While people are still talking about the imbroglio of MOSOP and KAGOTE; the people have informed that there is a new organization. Gbo Kabaari has some notable names and faces; who instead of repairing existing groups, they are working very strongly to merge the objectives of both MOSOP and KAGOTE. In the same way, people are confused over the neck-deep involvement in partisan activities by the Nigerian Coordinators of Ogoni Solidarity Forum (OSF). On the sideline is an Ogoni Youth Advancement Network that is in court to force HYPREP to account for some $10m so far released to them for the clean-up exercise.

Besides all of these known groups, there are other translucent, undefined, sectional, foxy and nocturnal groups that also believe they must have their say in the affairs of Ogoni. There is a palpable tension across the land as different groups engage in mudslinging. It appears the contestation is either about who takes the lead in deciding the resumption of oil production, or, how best to oppose any group that wants to take the shine from others.

Wherever you turn in Ogoni are rumours, fears and crises. There is an abundance of different versions of stories of closed-doors meetings being held or planned to be held with the leadership of different communities and kingdoms. The latest talk in town is that any community or kingdom that consent to oil production would receive special protection and support. The insinuation is that collective bargaining would be destroyed. People are beginning to talk in hush voices that the government will negotiate with Tai Kingdom, Eleme Kingdom, Gokhana Kingdom and/or Kpean Community individually and differently.

While these rumours are spiralling, Ogoni communities are experiencing chains of violent attacks almost on a daily basis. The people of Luawii lost 8 persons to gang attack one day, after them; Zaakpon followed with almost a dozen human beings killed. Zaakpon is still a ghost town for close to two months now. Gwara was next with another 4 persons killed in a string of attacks. In Bane and Bere, three prominent persons were beheaded, a chief, a retired policeman and a politician. The story is not better in Sogho and Kono-Boue where 20 and 32 persons respectively; were mowed down in single attacks.

This article was already being concluded when social media platform started releasing images of another invasion of Bori, B-Dere and k-Dere communities. The story is that the latest round of violence is on account of disagreement and clash between a gang that engages in oil bunkering and the patrol team stationed in Kira junction. One cannot deny that some Ogoni youths have also added the notorious activities of crude oil theft and if one adds this to the mix; Ogoni is a cocktail of highly inflammable elements.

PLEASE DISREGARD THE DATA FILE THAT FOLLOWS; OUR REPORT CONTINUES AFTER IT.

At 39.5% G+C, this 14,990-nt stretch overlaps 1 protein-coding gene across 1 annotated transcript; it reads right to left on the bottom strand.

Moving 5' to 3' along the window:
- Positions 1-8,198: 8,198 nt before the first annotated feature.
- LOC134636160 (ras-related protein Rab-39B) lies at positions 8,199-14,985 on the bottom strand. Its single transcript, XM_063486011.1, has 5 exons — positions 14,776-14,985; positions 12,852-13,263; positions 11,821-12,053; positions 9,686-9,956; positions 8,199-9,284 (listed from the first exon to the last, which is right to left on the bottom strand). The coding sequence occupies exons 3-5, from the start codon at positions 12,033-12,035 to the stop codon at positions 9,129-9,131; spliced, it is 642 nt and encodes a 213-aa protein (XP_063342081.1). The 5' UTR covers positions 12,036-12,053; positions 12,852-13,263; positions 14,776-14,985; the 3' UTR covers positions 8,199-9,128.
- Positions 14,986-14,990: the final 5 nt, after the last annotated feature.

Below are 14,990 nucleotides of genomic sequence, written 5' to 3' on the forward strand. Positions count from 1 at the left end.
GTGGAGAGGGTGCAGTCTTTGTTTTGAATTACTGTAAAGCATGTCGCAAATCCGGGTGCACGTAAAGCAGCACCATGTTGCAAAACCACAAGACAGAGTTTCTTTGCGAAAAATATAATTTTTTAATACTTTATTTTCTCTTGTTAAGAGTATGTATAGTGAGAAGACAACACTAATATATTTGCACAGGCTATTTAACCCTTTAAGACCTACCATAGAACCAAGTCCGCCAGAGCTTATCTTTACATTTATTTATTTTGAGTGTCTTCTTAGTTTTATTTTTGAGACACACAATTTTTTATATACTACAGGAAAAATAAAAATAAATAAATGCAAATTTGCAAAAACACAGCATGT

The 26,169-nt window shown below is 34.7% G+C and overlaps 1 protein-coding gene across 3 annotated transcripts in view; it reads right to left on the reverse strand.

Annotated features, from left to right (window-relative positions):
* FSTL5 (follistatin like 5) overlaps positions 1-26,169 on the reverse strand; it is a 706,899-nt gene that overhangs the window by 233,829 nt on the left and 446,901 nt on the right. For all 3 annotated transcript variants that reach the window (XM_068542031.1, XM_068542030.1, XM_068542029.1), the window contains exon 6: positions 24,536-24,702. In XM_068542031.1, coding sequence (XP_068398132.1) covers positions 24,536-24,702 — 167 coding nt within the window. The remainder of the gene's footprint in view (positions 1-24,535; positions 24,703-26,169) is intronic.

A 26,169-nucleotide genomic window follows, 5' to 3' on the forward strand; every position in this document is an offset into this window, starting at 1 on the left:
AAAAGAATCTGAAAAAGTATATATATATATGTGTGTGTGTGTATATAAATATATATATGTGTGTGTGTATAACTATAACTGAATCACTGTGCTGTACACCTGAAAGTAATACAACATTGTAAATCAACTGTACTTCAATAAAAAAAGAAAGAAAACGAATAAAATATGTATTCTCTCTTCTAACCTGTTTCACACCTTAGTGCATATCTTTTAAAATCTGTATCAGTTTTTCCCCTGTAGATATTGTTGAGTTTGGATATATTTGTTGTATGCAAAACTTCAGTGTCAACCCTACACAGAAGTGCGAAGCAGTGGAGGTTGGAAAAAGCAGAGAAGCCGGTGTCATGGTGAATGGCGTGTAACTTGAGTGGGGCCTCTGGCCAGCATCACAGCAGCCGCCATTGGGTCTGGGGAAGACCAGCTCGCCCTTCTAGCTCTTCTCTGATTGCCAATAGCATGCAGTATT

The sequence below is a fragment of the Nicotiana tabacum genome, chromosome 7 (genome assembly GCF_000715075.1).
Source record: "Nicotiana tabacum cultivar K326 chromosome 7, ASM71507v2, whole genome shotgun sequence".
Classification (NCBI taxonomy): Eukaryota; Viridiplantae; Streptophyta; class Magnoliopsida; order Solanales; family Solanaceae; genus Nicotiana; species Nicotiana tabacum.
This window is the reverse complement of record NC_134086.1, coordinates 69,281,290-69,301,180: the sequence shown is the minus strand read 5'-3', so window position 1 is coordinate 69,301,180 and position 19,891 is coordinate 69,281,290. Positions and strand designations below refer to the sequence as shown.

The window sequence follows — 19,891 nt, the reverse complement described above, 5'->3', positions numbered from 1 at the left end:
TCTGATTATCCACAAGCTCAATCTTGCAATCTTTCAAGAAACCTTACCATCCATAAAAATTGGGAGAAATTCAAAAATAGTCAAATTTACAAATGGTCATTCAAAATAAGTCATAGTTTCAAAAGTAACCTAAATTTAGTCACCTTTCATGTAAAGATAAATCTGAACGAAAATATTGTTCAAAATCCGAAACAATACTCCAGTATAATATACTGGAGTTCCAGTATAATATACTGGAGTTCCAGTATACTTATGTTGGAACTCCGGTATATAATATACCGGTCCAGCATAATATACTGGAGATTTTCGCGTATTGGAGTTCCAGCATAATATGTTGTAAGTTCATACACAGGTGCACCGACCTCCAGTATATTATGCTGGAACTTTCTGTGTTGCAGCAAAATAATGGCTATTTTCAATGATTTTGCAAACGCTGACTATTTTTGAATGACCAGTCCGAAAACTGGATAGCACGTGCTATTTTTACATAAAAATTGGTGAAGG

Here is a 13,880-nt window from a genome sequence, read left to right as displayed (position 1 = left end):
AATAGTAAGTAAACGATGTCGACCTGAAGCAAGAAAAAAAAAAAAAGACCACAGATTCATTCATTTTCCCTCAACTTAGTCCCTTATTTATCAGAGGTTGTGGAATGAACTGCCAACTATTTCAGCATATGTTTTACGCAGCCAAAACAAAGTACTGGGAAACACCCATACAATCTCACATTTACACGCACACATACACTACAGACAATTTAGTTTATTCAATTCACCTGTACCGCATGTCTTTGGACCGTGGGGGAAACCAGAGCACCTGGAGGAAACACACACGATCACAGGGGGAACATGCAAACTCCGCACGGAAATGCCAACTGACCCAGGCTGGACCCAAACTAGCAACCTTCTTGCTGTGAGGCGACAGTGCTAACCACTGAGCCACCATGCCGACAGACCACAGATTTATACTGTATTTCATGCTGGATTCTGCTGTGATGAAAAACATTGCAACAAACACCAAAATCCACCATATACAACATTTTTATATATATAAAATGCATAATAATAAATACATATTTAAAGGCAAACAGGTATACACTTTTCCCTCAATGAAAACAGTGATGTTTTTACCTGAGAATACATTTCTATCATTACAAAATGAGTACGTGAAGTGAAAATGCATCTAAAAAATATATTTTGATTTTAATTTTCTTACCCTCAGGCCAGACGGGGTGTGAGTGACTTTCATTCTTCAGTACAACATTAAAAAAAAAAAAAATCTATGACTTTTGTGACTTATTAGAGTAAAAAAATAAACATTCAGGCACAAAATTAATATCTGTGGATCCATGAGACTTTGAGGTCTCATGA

The attacks had been explained as cultists and politically related. If that is the truth, it is not wisdom for the government of President Muhammadu Buhari to add an issue that will further aggravate an already tensed territory. The political higgledy-piggledy plus the litany of intractable and inexplicable arm violence, which has all elements of organized attacks; are landmines that can explode with the slightest ignition.

The government should borrow a leaf from the book of South Sudan where friends and allies who fought against the northern oppression have turned bitter rivals because of crude oil. Ogoni people are not necessarily unreasonable. The 26 years resistance of oil production in their land is not aimed at sabotaging the government.

To the Ogoni people, non-resumption of oil drilling since 1993 is a “conciliatory trophy”. It is probably a token, but, it has both psychological and sociological value. Let the government approach their desire to resume oil operation in Ogoniland in a manner that provides a healing balm to the collective injuries inflicted on the psyche of the Ogoni ethnic nationality.

Barry Wuganaale is based in Cape Town, South Africa. He is Sustainable Development Consultant, a writer, the Senior Pastor of Altar of Liberation, Coordinator of Hands of Nehemiah International, CEO of Sirabari Investment Pty Limited, CEO Nigerian Transformation Movement, he is also an activist and Expert in Developmental Theology.